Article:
Audit Exemption Comes into Effect in Malaysia

On 4 August 2017, the Companies Commission of Malaysia, or SSM (its Malay acronym), has brought into force audit exemption for certain categories of private companies. SSM has issued Practice Directive No. 3/2017 to set out the qualifying criteria for private companies to be exempted from appointing an auditor for a financial year. SSM’s FAQ document has also been updated as at 4 August 2017 to address questions regarding audit exemption.

Credit: Nick Youngson – http://nyphotographic.com/

 

The following types of private companies can decide to opt for audit exemption:

  1. Dormant companies;
  2. Zero-revenue companies; and
  3. Threshold-qualified companies – annual revenue of RM100,000 or less, total assets of RM300,000 or less, and 5 employees or less.

I expand on this further below and also set out four observations. Continue reading

Upcoming Companies Act 2016 Talk on 8 August 2017

The Malaysian Lawyer has partnered up with Legal Logic Asia for another upcoming seminar. I will be speaking at this seminar titled ‘New Companies Act 2016: Impact and Compliance of New Laws & Regulations under the Companies Act 2016 in Malaysia’. It is a full-day seminar on 8 August 2017 at Concorde Hotel.

You can download the registration form here. The topics to be covered will include the following:

 

 

Tax Implications Arising from the Companies Act 2016

[this article will be published in an upcoming issue of SKRINE’s Legal Insights]

By Lee Shih and Khong Siong Sie

INTRODUCTION

The Companies Act 2016 (“Act”) has come into force on 31 January 2017, except for the provisions on registration of company secretaries and corporate rescue. This article will highlight five tax implications on companies as a result of the Act.

tax

(1) SME OR NON-SME

The Act’s introduction of no-par value shares may have an impact on the preferential tax rates enjoyed by certain small and medium enterprises (“SMEs”).

Resident SMEs with a paid-up capital in respect of ordinary shares of RM2.5 million and below at the beginning of the basis period for a year of assessment are taxed at a preferential tax rate of 18% (instead of the normal rate of 24%) for the first RM500,000 of its chargeable income. Such SMEs must not be part of a group of companies where any of their related companies have a paid-up capital of more than RM2.5 million.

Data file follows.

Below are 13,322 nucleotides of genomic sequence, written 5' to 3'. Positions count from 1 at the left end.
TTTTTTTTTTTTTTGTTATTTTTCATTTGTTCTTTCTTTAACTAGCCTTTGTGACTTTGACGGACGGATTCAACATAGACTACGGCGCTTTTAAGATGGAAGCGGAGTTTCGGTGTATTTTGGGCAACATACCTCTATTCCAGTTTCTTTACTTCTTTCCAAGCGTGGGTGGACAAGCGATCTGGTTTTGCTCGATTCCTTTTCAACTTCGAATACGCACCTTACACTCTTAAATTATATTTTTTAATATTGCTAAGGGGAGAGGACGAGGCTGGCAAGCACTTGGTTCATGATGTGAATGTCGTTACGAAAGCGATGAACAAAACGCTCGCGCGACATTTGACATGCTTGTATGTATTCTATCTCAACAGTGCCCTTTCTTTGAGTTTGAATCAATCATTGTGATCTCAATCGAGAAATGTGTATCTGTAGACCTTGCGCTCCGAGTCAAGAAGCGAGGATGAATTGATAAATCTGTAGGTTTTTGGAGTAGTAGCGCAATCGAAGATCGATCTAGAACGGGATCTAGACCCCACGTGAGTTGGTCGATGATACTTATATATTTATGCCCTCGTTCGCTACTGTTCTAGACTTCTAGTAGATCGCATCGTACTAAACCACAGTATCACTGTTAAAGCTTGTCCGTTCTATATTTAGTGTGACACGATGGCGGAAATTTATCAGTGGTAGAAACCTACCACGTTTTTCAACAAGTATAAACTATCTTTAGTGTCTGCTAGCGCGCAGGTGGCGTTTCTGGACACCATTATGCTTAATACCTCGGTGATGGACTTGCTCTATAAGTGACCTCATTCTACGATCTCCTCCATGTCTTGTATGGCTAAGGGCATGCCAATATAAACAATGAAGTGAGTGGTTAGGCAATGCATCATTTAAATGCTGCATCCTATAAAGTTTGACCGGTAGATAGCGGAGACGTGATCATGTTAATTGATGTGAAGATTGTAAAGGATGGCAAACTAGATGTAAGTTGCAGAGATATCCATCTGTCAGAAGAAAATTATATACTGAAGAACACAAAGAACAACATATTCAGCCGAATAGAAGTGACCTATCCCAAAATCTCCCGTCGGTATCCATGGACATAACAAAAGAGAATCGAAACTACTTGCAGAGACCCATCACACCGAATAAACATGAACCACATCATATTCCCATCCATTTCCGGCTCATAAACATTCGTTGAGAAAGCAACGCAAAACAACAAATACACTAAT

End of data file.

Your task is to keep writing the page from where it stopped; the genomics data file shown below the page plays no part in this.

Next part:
With the introduction of no-par value shares, the moneys in the share premium account and capital redemption reserve become part of the company’s share capital, subject to a transitional period of 24 months. This merging of share premium and capital redemption reserve may result in some SMEs losing the preferential tax rate once their merged share capital in respect of ordinary shares exceeds RM2.5 million.

Losing such preferential tax rate may translate into liability for an additional tax of up to RM30,000.00. Further, there may be a loss of other benefits such as the unlimited claim on special allowances for small value assets and exemption from having to provide an estimate of tax payable for the first two years of operations. Continue reading

5 Key Legal Issues from the Closing Down of True Fitness Malaysia

On 9 June 2017, True Fitness Malaysia announced that it would close its True Fitness and True Spa centers in Malaysia on 10 June 2017. It cited that its businesses were no longer financially viable due to evolving market conditions.

Credit: Picture from True Fitness website

 

It was reported that the True Fitness Malaysia gym members were left in the lurch and with uncertainty on their long-term memberships. The reports suggested that there may have even been new members being recruited for the gym very shortly before the announcement on the closure.

I address 5 key legal issues that arise from the closing down of the True Fitness business in Malaysia. I touch on the corporate restructuring of the True Fitness group, the impact of any winding up proceedings against True Fitness, and who may be liable for any claims by the gym members or creditors. Continue reading

10 Common Issues Arising from the Companies Act 2016

With the coming into force of the Companies Act 2016, a number of practical issues and questions have since cropped up. The Companies Commission of Malaysia (SSM) did release its helpful FAQ document. This document has been updated from time to time (presently, it has been updated up until 3 April 2017) and helps to answer the most frequently asked questions.

Nonetheless, there are still other common issues arising from the Companies Act 2016. I come across these queries in my practice or at the talks that I give. I set out below 10 of these key issues. Companies can consider seeking further clarification or advice. These issues range from the constitution, dividends, director-related issues, and transitional matters.

Continue reading

Kota Kinabalu Companies Act 2016 Talk

On Wednesday 26 April 2017, I will be speaking at a Companies Act 2016 seminar in Kota Kinabalu. This is organised by CLJ Law in collaboration with the Sabah Law Association. Click on the image below for the registration form.

This is the final leg of my book tour as well. You will be able to purchase a copy of my book ‘Companies Act 2016: The New Dynamics of Company Law in Malaysia‘ at a special price at this seminar. We will be there to sign the books as well. Looking forward to seeing you there.

The Malaysian Lawyer and Legal Logic Asia: Companies Act 2016 Talk

As earlier posted, TheMalaysianLawyer.com is partnering up with Legal Logic Asia for this upcoming Companies Act 2016 talk. It will be on 4 April 2017 at Pullman Hotel Bangsar. Click on the image below for the registration form.

Set out below is a preview of some of the topics that will be covered at the talk. I highlight below 6 common areas I come across frequently in practice.

Continue reading